Friday, September 10, 2010

A Donor's Story

This week I had the privilege of meeting a wonderful woman and she has given me permission to tell her story.

We will call her ‘Sarah’ to respect her privacy. Sarah and her husband ‘Mike’ are major donors and long time supporters to the charity I work for. Their file is significant and goes back a long way. Three years ago they took out a seven figure insurance policy and named our charity as the beneficiary. Every year they pay a five figure premium on that policy and receive a charitable tax receipt.

The file for this donation is in top shape. It is easy to see when the policy was purchased, what the premiums are, when they are due and who to contact at the insurance company. When Sarah and Mike pass on (which will be quite some time as they are both in their early sixties) we will receive the donation. The file also outlines that we are to purchase a piece of land and create a nature reserve in honour of their son and name it after him. The file is a shining example of what we should all be doing so that our successors can continue the relationship.

However, what the file doesn’t really tell us is that their son died very quickly of bone cancer when he was nineteen years old - almost fifteen years ago. That he loved nature and was full of empathy for animals. Once he even stopped his teenage friends while driving to help an injured seagull. The file doesn’t tell us about how all the teenagers he grew up with coped with the loss of their friend or the hole left in Sarah and Mike’s lives because their son was an only child.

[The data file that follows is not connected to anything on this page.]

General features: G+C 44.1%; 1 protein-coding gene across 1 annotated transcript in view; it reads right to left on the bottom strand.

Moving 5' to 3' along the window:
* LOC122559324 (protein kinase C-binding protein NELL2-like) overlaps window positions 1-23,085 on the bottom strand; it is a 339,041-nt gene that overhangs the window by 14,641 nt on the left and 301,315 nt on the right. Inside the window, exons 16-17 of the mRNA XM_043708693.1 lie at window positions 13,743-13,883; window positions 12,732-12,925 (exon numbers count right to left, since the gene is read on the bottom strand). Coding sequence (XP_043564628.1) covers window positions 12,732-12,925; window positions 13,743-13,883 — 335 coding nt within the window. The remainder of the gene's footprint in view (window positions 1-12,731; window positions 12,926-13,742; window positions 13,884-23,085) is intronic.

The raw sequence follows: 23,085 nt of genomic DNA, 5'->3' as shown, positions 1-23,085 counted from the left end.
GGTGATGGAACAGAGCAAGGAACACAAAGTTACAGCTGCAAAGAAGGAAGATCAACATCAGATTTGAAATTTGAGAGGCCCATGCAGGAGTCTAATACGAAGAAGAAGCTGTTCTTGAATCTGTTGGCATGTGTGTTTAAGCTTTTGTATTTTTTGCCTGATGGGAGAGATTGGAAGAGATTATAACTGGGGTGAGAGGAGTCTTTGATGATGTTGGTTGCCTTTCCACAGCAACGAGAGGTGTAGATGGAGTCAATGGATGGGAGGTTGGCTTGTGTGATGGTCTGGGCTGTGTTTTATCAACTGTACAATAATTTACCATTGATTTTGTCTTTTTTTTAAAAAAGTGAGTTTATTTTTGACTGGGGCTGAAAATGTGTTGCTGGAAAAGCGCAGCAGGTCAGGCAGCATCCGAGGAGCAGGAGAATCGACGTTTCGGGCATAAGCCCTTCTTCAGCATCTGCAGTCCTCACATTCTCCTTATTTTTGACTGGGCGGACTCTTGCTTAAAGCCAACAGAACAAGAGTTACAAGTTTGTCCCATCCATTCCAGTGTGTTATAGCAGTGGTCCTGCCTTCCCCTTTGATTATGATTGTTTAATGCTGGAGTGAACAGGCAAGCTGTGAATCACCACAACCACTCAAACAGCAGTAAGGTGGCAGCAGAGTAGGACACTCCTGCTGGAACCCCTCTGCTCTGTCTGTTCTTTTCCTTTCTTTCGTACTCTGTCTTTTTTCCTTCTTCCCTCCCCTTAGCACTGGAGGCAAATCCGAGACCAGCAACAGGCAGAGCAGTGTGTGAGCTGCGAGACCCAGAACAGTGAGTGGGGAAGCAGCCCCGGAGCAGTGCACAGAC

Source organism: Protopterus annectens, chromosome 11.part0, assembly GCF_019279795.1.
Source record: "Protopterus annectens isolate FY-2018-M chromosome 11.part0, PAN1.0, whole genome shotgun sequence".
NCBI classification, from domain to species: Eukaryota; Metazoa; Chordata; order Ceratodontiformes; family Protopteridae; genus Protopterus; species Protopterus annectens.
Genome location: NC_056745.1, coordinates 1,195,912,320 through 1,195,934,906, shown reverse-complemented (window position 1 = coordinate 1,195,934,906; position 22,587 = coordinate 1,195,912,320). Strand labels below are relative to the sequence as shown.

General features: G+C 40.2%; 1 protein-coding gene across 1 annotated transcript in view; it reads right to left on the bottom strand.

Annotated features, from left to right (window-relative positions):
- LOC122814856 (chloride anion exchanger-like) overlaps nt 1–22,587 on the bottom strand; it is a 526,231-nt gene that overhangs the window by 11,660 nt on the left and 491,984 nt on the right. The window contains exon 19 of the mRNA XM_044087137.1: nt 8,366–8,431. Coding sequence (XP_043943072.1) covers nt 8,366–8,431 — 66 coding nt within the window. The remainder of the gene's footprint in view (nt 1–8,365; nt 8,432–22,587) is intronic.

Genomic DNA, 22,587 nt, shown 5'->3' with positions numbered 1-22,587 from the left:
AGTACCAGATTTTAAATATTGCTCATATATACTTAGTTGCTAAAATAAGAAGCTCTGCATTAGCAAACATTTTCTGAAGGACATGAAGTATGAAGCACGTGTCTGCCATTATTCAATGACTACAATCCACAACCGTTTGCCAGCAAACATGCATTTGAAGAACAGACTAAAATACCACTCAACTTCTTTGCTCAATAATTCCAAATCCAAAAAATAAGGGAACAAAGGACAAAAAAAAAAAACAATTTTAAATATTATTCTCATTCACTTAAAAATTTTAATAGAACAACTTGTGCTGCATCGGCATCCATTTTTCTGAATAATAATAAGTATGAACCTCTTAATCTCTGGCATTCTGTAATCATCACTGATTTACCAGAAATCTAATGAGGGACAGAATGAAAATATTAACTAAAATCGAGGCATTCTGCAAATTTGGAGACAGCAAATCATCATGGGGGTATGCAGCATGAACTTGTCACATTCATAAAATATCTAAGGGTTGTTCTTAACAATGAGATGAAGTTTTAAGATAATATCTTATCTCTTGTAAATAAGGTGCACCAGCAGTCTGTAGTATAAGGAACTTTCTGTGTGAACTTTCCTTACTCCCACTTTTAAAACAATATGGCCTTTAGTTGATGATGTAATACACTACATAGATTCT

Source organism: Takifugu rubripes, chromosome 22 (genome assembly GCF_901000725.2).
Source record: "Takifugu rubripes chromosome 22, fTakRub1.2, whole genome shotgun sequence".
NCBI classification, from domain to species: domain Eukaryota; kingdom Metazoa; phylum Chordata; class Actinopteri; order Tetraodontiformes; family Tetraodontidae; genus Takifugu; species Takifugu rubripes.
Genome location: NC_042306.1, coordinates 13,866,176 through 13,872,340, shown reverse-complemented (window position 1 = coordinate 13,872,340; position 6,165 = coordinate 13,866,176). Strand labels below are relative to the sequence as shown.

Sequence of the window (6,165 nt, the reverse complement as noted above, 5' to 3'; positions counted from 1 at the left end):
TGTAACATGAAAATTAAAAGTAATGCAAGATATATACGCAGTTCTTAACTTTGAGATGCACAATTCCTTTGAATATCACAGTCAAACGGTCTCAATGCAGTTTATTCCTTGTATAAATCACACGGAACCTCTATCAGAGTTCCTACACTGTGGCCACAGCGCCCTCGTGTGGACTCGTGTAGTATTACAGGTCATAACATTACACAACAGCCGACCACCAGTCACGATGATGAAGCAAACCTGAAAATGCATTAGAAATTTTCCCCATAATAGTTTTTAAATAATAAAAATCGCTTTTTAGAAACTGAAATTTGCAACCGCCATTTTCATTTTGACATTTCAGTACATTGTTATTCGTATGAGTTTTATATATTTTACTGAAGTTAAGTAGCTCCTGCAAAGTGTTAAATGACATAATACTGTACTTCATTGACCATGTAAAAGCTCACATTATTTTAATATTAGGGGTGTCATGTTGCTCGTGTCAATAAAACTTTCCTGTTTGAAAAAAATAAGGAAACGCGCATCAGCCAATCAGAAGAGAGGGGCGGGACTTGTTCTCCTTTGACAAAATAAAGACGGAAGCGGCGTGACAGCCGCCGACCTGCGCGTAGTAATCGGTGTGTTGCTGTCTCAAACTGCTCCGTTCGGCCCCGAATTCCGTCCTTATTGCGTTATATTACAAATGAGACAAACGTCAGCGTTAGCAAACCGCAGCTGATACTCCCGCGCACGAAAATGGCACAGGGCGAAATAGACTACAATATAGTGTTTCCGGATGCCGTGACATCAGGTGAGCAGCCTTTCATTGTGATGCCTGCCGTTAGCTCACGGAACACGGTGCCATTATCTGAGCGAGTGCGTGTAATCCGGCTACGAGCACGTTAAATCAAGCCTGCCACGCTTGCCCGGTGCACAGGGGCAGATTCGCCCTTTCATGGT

The insurance policy is part of how they are coping with this great loss. This donation and their connection to our organization is a connection to their deceased son. Their gift is how their son will live on forever - in nature.

I love meeting donors and have been very fortunate in the past ten years to get to know some spectacular people. I can’t express with words how much I love this part of my job. But, this was a very special donor visit, and very rare for a generalist fundraiser. In forty five minutes Sarah and I shared tea, a tear, some laughter and some candid conversation. We also decided that a copy of the picture of their son that hangs over their fireplace should be in our file. Sarah is glad to write down her son’s story and the feelings that she shared with me for the file too. We are going to do this because we know that by the time this donation is realized it is very likely that I will have moved on and obviously Sarah and Mike won’t be involved.

Yes business administration is a very important part of our jobs. Good charities like mine know this. Let us also remember that complex donations are usually extremely well thought out and full of emotion. Let’s start making sure that those who follow us get to shed tears with our donors too – even if it is just by reading their story on paper.

Thank you for spending time here.

Saturday, September 4, 2010

SOFII is great...but what do you actually DO with it?

Anyone who knows me will tell you that I've been a SOFII enthusiast for several years. I still remember the first exhibit I ever read. SOFII saved the day for me back in the fall of 2007. It is easy to recall the feeling and pressure of being a lone fundraiser with writers block. After discovering SOFII and stealing an idea from this exhibit, my fundraising paralysis dissolved and my appeal was dropped in mailboxes just ten short days later.